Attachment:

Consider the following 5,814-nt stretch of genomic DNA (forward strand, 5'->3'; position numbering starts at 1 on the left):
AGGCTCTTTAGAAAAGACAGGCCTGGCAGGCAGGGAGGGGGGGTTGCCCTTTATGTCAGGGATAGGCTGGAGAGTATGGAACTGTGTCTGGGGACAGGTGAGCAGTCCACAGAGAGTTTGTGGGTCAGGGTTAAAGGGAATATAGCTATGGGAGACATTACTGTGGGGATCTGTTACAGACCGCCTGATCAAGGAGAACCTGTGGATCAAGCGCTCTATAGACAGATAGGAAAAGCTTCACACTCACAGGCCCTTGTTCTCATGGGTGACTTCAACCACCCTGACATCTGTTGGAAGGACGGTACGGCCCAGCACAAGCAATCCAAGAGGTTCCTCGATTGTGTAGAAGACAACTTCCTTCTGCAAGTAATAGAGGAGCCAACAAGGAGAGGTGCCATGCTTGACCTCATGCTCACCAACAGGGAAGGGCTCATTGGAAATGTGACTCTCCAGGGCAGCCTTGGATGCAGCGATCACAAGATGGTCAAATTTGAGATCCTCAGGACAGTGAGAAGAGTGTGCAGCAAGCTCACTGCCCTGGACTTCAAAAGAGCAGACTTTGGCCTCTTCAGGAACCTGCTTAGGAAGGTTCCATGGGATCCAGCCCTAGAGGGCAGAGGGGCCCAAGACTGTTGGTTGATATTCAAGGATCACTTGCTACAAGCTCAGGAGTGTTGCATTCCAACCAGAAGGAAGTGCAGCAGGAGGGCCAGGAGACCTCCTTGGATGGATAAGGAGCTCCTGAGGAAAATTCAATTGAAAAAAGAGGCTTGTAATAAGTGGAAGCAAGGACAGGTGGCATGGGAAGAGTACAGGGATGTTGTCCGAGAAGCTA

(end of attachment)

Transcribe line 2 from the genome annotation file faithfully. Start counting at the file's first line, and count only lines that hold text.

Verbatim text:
AGGCTCTTTAGAAAAGACAGGCCTGGCAGGCAGGGAGGGGGGGTTGCCCTTTATGTCAGGGATAGGCTGGAGAGTATGGAACTGTGTCTGGGGACAGGTGAGCAGTCCACAGAGAGTTTGTGGGTCAGGGTTAAAGGGAATATAGCTATGGGAGACATTACTGTGGGGATCTGTTACAGACCGCCTGATCAAGGAGAACCTGTGGATCAAGCGCTCTATAGACAGATAGGAAAAGCTTCACACTCACAGGCCCTTGTTCTCATGGGTGACTTCAACCACCCTGACATCTGTTGGAAGGACGGTACGGCCCAGCACAAGCAATCCAAGAGGTTCCTCGATTGTGTAGAAGACAACTTCCTTCTGCAAGTAATAGAGGAGCCAACAAGGAGAGGTGCCATGCTTGACCTCATGCTCACCAACAGGGAAGGGCTCATTGGAAATGTGACTCTCCAGGGCAGCCTTGGATGCAGCGATCACAAGATGGTCAAATTTGAGATCCTCAGGACAGTGAGAAGAGTGTGCAGCAAGCTCACTGCCCTGGACTTCAAAAGAGCAGACTTTGGCCTCTTCAGGAACCTGCTTAGGAAGGTTCCATGGGATCCAGCCCTAGAGGGCAGAGGGGCCCAAGACTGTTGGTTGATATTCAAGGATCACTTGCTACAAGCTCAGGAGTGTTGCATTCCAACCAGAAGGAAGTGCAGCAGGAGGGCCAGGAGACCTCCTTGGATGGATAAGGAGCTCCTGAGGAAAATTCAATTGAAAAAAGAGGCTTGTAATAAGTGGAAGCAAGGACAGGTGGCATGGGAAGAGTACAGGGATGTTGTCCGAGAAGCTA